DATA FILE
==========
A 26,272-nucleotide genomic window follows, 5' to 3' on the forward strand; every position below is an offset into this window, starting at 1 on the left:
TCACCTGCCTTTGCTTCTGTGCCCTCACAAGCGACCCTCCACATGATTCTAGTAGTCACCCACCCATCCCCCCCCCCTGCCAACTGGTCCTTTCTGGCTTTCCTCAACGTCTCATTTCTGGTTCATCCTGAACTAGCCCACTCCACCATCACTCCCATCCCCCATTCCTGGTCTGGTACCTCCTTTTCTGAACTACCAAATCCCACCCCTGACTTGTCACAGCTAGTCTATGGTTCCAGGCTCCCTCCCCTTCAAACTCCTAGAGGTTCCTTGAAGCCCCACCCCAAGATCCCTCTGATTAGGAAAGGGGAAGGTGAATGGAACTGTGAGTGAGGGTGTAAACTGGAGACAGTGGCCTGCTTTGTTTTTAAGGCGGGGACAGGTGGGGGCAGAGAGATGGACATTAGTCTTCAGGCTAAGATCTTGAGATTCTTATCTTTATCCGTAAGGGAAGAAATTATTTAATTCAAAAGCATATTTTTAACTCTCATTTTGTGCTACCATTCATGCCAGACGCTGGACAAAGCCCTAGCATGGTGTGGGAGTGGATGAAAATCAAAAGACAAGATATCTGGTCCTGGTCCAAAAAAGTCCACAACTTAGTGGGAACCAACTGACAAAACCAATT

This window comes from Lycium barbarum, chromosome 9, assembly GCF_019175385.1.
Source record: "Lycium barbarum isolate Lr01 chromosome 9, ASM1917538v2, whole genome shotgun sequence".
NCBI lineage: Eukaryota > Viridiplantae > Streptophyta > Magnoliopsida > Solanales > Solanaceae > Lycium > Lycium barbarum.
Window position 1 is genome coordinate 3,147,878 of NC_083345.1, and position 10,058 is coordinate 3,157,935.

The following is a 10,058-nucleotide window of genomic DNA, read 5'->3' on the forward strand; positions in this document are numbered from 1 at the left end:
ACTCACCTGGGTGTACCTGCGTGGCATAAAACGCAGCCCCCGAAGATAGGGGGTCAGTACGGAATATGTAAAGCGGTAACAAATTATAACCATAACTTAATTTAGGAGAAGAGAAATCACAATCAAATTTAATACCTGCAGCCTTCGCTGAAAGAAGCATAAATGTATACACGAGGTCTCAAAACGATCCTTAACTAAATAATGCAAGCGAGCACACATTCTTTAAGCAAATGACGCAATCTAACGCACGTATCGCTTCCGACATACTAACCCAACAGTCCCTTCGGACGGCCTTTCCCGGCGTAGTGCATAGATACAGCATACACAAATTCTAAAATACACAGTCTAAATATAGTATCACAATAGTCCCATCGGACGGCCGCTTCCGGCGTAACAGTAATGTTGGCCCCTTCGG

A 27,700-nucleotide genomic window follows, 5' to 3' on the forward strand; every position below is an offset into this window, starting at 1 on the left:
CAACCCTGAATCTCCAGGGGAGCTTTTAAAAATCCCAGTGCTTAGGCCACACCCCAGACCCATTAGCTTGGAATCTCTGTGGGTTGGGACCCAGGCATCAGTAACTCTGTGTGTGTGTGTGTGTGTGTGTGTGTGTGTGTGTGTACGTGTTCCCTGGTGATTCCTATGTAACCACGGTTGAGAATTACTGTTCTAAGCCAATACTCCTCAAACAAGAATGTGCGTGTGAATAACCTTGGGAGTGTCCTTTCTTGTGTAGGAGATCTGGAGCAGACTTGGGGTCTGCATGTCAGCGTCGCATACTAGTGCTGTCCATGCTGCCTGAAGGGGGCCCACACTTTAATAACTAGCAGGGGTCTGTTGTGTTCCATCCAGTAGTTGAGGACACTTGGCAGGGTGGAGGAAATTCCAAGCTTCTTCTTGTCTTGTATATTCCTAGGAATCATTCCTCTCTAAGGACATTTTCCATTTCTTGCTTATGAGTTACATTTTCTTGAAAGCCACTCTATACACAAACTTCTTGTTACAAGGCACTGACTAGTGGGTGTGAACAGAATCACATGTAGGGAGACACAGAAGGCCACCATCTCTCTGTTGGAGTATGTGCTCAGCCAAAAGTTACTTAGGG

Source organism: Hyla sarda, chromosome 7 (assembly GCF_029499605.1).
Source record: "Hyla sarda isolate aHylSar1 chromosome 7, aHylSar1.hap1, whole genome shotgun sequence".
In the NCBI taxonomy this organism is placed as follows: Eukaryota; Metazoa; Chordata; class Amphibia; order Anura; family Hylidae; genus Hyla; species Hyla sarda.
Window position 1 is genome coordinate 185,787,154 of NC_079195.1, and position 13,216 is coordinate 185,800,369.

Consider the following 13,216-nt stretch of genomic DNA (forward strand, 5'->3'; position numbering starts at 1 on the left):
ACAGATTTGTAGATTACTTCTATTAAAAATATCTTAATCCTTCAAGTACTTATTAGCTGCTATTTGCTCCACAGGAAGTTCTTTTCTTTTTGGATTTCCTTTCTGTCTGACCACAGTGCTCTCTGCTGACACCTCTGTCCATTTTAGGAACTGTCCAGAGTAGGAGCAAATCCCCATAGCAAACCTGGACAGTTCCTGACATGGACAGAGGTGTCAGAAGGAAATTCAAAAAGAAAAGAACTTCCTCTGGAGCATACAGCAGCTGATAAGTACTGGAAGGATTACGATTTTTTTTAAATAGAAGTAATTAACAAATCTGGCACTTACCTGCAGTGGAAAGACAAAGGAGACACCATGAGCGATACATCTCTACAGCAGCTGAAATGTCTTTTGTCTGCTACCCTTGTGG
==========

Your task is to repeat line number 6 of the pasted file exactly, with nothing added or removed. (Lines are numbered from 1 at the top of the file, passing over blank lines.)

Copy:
Window position 1 is genome coordinate 3,147,878 of NC_083345.1, and position 10,058 is coordinate 3,157,935.